In this context, the brutality and lack of empathy in Thatcher’s words are clear. Society may be a collection of individuals, but it is society acting collectively that creates the force for good and advancement for all. The safety-net cast by society to catch those falling off the edge is a mutual benefit. It protects the vulnerable from needless suffering and optimizes society’s power for good.
It is not difficult to understand why this single line was pulled from the quotation. The lie, that there is no society, is a necessary enabler for what came after. The shaming of people who rely on ‘casting their problems on society’ has continued and grown in strength for four decades. The encouragement of the culture of competition with neighbours rather than a previous co-operative existence has caused a change in philosophy in the UK and elsewhere.
It is no coincidence that some of the strongest communities were in the industrial heartlands, the very people Thatcher vowed to crush. These former proud towns and villages, with their bonding institutions of junior football clubs, gala days, working mens’ clubs, debating societies, Burns clubs and flower shows still cling to existence, though the institutions are largely mothballed.
However downtrodden, the spirit of society is still there. It is inherent in all of us. We can invoke that spirit and realign Government to serve the people once more, instead of the current transfusion of value, from our multiple societies, to serve an elite sect living outside and providing little in return.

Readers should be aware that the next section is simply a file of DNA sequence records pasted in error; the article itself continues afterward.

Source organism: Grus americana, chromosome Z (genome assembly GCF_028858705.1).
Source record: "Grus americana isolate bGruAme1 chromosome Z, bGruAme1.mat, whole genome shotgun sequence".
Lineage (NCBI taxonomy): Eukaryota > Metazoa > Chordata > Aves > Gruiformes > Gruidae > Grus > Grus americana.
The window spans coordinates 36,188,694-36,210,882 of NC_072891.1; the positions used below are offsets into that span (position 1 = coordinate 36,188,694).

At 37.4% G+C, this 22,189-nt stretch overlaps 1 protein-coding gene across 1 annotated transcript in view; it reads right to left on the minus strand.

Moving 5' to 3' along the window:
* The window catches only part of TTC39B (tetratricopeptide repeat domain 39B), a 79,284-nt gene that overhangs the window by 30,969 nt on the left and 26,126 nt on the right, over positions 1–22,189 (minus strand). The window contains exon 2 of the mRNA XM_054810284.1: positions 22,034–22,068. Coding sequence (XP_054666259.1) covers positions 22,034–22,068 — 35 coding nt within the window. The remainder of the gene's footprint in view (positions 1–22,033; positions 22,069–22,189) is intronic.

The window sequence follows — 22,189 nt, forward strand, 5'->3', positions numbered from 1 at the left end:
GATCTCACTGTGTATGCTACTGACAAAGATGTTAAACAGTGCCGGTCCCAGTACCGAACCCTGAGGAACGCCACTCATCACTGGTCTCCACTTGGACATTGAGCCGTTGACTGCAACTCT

This is a common theme across the developed World. In the UK, voters in Scotland, Wales and the industrial North of England have attempted to influence politics back to community rather than profit, to no avail. In Scotland, voters have given up on the Labour Party and political change and now vote for constitutional change instead. In England, the Labour vote is also collapsing into, what looks like, a form of English Nationalism, the latest symptom of which is Brexit, where the ‘othering’ of European neighbours is indicative of the false narrative of competition for scarce resources.
It is imperative for the future of global human society, that Thatcher is proved wrong. Society is all we have. Scotland can avoid catastrophe, by choosing independence, but only if the leadership recognise the dangers in adopting a UK status quo. Wales also have this positive option.
England seems to be travelling a darker road, towards gated communities policed by private security firms, if the Rees-Moggs are in any way prophetic. For those supporting continuation of the Union, abandoning Thatcher’s philosophy and the subsequent evolved representation, is mandatory. In desiring the continuation of the competitive status quo, you must be careful what you wish for.
This is a race to the bottom.
You might win.
This is an overblown attempt at an introduction to a series of short essays I've written on the subject of economics pertaining to the independence debate. There are many fallacies and illogical assumptions obstructing the proper debate of the potential economic future of Scotland. I can guarantee, sheer incompetence in Government apart, that Scotland has all it needs to provide all Scots with a high standard of living. Scotland has a surplus of the essential fundamentals for a decent existence. This requires mature stewardship as a responsibility for the needs of other nations comes with this abundance. Reciprocity breeds long-term peace and international brotherhood.
Scotland flag - the saltire Made In Scotland. For Scotland.